What is said is very reasonable to me but could mean any other things to a confused mind. Are we understanding it literally with the words? or do we go deeper to see what does he meant or point toward with those words?
Do we know what Bodhidharma is trying to communicate over? If we’ve lots of preconceived notions we might not be able to see directly what he is saying instead what we can see is an obstructed view judging it with memory, opinions, misattributed experiences, etc.
If that is so, we could always start by asking, “How true is the given statement?” then run from there as you see fit.
Sometimes you might get quotes that hit you right on the head. Something like, you immediately get the essence of what it’s attempting to convey as you can connect the dots.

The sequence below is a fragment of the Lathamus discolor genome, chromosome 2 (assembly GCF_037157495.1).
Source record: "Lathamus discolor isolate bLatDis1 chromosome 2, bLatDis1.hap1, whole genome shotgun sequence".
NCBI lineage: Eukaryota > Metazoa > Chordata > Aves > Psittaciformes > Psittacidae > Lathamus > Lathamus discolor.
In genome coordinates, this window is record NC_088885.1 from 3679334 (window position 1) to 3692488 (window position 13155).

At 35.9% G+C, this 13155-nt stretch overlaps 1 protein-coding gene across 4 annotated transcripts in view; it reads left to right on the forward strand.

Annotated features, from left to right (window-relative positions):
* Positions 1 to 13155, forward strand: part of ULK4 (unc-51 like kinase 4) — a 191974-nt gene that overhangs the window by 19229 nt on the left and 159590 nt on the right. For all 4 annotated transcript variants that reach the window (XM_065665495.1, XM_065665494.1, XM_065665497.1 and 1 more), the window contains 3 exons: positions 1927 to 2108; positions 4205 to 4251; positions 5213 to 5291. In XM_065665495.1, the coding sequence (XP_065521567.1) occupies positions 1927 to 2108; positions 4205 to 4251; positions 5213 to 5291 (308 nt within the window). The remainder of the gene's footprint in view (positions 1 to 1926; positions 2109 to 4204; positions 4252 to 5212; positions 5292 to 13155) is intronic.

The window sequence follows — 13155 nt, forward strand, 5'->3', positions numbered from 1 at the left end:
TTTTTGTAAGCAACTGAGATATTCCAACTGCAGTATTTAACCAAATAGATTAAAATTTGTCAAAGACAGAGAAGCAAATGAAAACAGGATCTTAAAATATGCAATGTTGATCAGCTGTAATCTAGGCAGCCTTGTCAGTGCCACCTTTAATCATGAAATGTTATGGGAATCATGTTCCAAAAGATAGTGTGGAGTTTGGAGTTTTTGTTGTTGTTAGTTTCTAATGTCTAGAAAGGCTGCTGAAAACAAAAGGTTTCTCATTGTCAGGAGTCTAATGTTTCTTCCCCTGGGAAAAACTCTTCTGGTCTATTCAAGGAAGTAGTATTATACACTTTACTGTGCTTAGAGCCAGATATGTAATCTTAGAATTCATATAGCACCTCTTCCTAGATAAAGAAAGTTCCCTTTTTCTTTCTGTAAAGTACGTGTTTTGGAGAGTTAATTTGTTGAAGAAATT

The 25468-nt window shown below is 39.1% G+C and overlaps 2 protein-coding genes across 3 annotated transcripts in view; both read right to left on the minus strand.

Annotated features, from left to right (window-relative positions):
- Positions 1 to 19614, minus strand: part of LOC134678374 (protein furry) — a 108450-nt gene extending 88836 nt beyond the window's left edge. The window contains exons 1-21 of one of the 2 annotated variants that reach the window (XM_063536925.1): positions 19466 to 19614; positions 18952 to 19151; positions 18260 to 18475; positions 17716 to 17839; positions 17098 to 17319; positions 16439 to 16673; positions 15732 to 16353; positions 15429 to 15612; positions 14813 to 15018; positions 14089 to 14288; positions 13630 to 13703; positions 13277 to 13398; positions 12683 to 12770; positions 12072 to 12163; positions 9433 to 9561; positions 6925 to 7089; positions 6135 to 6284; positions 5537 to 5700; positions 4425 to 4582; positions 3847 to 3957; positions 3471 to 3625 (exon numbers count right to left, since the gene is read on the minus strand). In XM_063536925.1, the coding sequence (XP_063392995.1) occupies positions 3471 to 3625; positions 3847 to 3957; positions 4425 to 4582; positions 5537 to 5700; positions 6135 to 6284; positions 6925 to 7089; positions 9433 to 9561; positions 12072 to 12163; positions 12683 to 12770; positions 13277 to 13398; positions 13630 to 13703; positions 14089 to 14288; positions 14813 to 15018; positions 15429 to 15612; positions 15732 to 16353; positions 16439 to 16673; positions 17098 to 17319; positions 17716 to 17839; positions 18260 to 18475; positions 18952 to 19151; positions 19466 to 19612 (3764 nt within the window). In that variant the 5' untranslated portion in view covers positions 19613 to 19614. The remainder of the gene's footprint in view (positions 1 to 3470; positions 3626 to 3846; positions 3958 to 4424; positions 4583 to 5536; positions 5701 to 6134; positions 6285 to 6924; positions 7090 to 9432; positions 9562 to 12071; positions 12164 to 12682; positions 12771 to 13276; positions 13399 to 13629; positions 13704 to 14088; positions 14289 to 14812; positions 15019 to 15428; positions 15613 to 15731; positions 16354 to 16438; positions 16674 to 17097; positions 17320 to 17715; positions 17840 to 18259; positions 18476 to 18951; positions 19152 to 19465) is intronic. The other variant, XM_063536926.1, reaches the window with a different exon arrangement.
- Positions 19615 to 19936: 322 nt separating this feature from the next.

I would say the quote above by Bodhidharma is right on the money. The way I see it, we are often confused with what is fact, reality, and truth. Our desire is always obsessively chasing pleasure while fearing not being able to attain the envisioned pleasure. We make up clever explanations to mask desire and pleasure then justify we need it.
Those Bubbling Questions
If we have an inquisitive mind, questions regarding the statement would be bubbling up by now.
- people are deluded? then, am I deluded as well? if so, how deluded am I right now? what kind of prejudices, bias or illusion I am using on a daily basis? should I pretend it does not exist? should I acknowledge it exist and move on?
- do I long for some thing as well if so what is something I am longing right now?
- Am I wise or just another fool pretending to be wise?
- what is the sublime? should I use sublime as my main IDE for my work? (Dev joke: There is an IDE call Sublime Text in the market that you can use to code in many languages. I am also illustrating the monkey mind will jump to something that might be related while you are deep in thought)